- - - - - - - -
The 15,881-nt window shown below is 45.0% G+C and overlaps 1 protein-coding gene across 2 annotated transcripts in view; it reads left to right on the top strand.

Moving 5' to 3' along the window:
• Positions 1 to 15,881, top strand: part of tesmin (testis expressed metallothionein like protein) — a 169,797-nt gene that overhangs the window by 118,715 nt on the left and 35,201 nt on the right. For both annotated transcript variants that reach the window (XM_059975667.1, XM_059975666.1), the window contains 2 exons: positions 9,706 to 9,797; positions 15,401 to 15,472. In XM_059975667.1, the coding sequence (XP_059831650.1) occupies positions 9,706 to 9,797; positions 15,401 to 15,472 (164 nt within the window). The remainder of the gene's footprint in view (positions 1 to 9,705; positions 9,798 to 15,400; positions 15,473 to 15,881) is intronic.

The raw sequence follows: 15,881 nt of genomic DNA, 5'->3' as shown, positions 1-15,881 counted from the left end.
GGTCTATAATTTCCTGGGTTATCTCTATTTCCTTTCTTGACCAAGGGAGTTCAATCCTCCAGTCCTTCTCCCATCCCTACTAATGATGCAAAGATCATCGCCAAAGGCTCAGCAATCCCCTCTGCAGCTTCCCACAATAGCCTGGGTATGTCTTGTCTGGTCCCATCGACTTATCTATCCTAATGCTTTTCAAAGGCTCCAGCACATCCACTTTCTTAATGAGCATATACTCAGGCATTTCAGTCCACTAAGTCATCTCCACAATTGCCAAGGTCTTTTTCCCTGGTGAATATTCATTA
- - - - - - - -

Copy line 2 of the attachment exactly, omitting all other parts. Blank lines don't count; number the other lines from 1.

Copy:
Moving 5' to 3' along the window: